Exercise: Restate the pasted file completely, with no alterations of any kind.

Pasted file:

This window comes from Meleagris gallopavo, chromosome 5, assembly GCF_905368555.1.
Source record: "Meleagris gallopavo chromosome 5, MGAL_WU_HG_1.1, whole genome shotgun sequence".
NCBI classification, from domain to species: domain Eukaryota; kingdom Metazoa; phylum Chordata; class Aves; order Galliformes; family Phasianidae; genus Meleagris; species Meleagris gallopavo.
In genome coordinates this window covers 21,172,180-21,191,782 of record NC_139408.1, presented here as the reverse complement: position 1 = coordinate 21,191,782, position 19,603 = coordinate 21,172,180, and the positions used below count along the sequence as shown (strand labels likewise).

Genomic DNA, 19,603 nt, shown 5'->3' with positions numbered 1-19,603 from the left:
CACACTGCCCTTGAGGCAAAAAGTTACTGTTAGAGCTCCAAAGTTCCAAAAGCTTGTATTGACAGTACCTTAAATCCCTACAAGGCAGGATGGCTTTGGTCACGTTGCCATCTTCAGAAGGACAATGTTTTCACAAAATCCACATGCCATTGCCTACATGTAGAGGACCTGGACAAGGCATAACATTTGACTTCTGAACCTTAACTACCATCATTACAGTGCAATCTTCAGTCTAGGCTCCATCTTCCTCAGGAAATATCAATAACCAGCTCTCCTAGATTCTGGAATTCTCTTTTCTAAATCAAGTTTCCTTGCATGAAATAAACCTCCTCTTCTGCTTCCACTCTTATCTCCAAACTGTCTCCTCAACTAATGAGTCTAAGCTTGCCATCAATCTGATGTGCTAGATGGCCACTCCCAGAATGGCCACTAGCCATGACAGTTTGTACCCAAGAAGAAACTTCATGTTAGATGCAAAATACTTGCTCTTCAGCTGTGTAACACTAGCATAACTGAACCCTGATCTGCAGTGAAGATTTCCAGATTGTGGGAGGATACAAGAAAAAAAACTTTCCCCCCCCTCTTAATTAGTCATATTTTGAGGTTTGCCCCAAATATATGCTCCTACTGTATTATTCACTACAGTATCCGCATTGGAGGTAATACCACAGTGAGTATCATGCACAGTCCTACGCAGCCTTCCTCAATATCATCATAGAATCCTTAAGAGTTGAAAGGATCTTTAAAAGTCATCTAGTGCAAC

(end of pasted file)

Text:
This window comes from Meleagris gallopavo, chromosome 5, assembly GCF_905368555.1.
Source record: "Meleagris gallopavo chromosome 5, MGAL_WU_HG_1.1, whole genome shotgun sequence".
NCBI classification, from domain to species: domain Eukaryota; kingdom Metazoa; phylum Chordata; class Aves; order Galliformes; family Phasianidae; genus Meleagris; species Meleagris gallopavo.
In genome coordinates this window covers 21,172,180-21,191,782 of record NC_139408.1, presented here as the reverse complement: position 1 = coordinate 21,191,782, position 19,603 = coordinate 21,172,180, and the positions used below count along the sequence as shown (strand labels likewise).

Genomic DNA, 19,603 nt, shown 5'->3' with positions numbered 1-19,603 from the left:
CACACTGCCCTTGAGGCAAAAAGTTACTGTTAGAGCTCCAAAGTTCCAAAAGCTTGTATTGACAGTACCTTAAATCCCTACAAGGCAGGATGGCTTTGGTCACGTTGCCATCTTCAGAAGGACAATGTTTTCACAAAATCCACATGCCATTGCCTACATGTAGAGGACCTGGACAAGGCATAACATTTGACTTCTGAACCTTAACTACCATCATTACAGTGCAATCTTCAGTCTAGGCTCCATCTTCCTCAGGAAATATCAATAACCAGCTCTCCTAGATTCTGGAATTCTCTTTTCTAAATCAAGTTTCCTTGCATGAAATAAACCTCCTCTTCTGCTTCCACTCTTATCTCCAAACTGTCTCCTCAACTAATGAGTCTAAGCTTGCCATCAATCTGATGTGCTAGATGGCCACTCCCAGAATGGCCACTAGCCATGACAGTTTGTACCCAAGAAGAAACTTCATGTTAGATGCAAAATACTTGCTCTTCAGCTGTGTAACACTAGCATAACTGAACCCTGATCTGCAGTGAAGATTTCCAGATTGTGGGAGGATACAAGAAAAAAAACTTTCCCCCCCCTCTTAATTAGTCATATTTTGAGGTTTGCCCCAAATATATGCTCCTACTGTATTATTCACTACAGTATCCGCATTGGAGGTAATACCACAGTGAGTATCATGCACAGTCCTACGCAGCCTTCCTCAATATCATCATAGAATCCTTAAGAGTTGAAAGGATCTTTAAAAGTCATCTAGTGCAAC